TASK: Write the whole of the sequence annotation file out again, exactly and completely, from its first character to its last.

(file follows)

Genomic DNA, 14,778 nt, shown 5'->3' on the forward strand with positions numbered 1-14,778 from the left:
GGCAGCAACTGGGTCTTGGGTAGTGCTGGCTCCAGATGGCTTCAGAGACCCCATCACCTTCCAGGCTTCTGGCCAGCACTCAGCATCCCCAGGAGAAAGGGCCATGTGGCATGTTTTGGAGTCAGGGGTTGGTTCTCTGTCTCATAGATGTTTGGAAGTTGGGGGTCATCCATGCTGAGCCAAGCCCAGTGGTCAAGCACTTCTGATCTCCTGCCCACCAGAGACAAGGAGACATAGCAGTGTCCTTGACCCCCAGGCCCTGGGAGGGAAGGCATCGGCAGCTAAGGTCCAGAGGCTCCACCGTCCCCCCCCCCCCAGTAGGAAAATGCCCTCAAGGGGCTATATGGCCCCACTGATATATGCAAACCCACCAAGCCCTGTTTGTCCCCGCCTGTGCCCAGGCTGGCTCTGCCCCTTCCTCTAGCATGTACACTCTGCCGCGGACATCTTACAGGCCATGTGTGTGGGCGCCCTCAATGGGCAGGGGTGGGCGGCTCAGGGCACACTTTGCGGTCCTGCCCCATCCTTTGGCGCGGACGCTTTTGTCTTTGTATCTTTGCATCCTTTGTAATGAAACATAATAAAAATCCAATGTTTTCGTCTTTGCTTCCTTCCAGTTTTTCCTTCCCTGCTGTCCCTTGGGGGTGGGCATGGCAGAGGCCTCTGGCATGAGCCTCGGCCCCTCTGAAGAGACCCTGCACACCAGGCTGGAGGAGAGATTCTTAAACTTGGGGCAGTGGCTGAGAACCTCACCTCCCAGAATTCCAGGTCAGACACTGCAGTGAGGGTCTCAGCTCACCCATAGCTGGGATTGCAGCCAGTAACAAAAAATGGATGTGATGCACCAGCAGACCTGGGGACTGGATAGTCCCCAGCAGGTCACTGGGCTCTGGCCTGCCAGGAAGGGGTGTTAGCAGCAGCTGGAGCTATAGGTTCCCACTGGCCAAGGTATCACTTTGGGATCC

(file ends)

Genomic DNA, 14,778 nt, shown 5'->3' on the forward strand with positions numbered 1-14,778 from the left:
GGCAGCAACTGGGTCTTGGGTAGTGCTGGCTCCAGATGGCTTCAGAGACCCCATCACCTTCCAGGCTTCTGGCCAGCACTCAGCATCCCCAGGAGAAAGGGCCATGTGGCATGTTTTGGAGTCAGGGGTTGGTTCTCTGTCTCATAGATGTTTGGAAGTTGGGGGTCATCCATGCTGAGCCAAGCCCAGTGGTCAAGCACTTCTGATCTCCTGCCCACCAGAGACAAGGAGACATAGCAGTGTCCTTGACCCCCAGGCCCTGGGAGGGAAGGCATCGGCAGCTAAGGTCCAGAGGCTCCACCGTCCCCCCCCCCCCAGTAGGAAAATGCCCTCAAGGGGCTATATGGCCCCACTGATATATGCAAACCCACCAAGCCCTGTTTGTCCCCGCCTGTGCCCAGGCTGGCTCTGCCCCTTCCTCTAGCATGTACACTCTGCCGCGGACATCTTACAGGCCATGTGTGTGGGCGCCCTCAATGGGCAGGGGTGGGCGGCTCAGGGCACACTTTGCGGTCCTGCCCCATCCTTTGGCGCGGACGCTTTTGTCTTTGTATCTTTGCATCCTTTGTAATGAAACATAATAAAAATCCAATGTTTTCGTCTTTGCTTCCTTCCAGTTTTTCCTTCCCTGCTGTCCCTTGGGGGTGGGCATGGCAGAGGCCTCTGGCATGAGCCTCGGCCCCTCTGAAGAGACCCTGCACACCAGGCTGGAGGAGAGATTCTTAAACTTGGGGCAGTGGCTGAGAACCTCACCTCCCAGAATTCCAGGTCAGACACTGCAGTGAGGGTCTCAGCTCACCCATAGCTGGGATTGCAGCCAGTAACAAAAAATGGATGTGATGCACCAGCAGACCTGGGGACTGGATAGTCCCCAGCAGGTCACTGGGCTCTGGCCTGCCAGGAAGGGGTGTTAGCAGCAGCTGGAGCTATAGGTTCCCACTGGCCAAGGTATCACTTTGGGATCC